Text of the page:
Next, paint the entire surface of the paper with plain water- you want your paper to be nice and wet in order for the paint to blend and work well with the salt. Then paint watercolors over top of the water, blending colors such as blue, purple, red or pink and even green to create a wintry color palette. After you’re done painting each section, sprinkle salt over the paint. It will give the painting a fun “frosty” look and texture, and your kids will be amazed as they watch the salt soak up the paint! If the painting is already too dry, the salt will not activate properly- so if this happens, just sprinkle a little more water over it until you get the effect you want.
Let your paint dry completely before moving on to the next step.
Gently peel up the painter’s tape. Using a black crayon, outline each trunk and the branches and make some short horizontal lines to show the texture of a birch tree.
Now for the final step: using a very diluted gray, paint the left-hand side of the trunks and branches to create the natural shadows and coloration of birch-tree trunks.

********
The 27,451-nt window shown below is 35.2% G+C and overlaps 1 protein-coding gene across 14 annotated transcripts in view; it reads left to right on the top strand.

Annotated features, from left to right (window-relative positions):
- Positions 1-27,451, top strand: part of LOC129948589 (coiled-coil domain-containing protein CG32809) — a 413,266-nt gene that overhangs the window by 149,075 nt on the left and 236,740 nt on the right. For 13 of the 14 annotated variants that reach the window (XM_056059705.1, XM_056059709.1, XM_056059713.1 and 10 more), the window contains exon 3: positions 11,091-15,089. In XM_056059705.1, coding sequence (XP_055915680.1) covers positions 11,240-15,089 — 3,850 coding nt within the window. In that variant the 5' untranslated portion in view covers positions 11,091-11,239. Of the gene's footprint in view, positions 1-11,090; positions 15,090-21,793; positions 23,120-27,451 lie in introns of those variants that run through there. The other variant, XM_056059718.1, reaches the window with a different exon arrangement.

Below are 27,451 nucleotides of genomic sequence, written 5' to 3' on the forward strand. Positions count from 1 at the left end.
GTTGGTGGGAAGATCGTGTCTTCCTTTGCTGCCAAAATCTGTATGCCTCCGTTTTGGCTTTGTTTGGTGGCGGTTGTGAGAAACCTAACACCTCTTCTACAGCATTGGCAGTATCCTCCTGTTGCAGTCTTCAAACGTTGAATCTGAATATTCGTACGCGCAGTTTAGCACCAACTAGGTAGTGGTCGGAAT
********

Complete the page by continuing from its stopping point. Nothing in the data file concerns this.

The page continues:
You’ve created a lovely winter birch-tree painting!
Here’s a beautiful example my student Joelle made:
It’s that time of year when things start to appear magical, so what better time to get the kids involved in creating a bit of magic of their own.
Our next Exploratorium on Wednesday, Nov 15 at 2:00pm-3:30pm features Magician, Mark Yeager who will do a magic workshop for children in K-5th grades. This is a great opportunity for children to learn some slight of hand and other magical tricks they can do on their own. If they get hooked, let the magic grow by taking a look at our many magic books we have available to be checked out.
Coding. That’s something with computers, right? But what’s this about young children doing coding? It turns out, coding is just a way of thinking that we start doing at an early age. I’ve just let the term “code” freak me out. There are many ways for a child to develop those coding skills without looking at a computer for those parents wishing to limit screen time. Being surrounded by technology, learning how to code becomes more and more necessary in life and just like a foreign language, it is easier to learn at an early age. That’s because creating a code is like a language – a special language that tells a computer or robot what to do. Turn left, go straight. clap three times. Coding helps children with problem solving and logic. The ability to direct technology instead of just using it, builds confidence and skills that will help children later on in school and in careers where there is more and more demand for technology.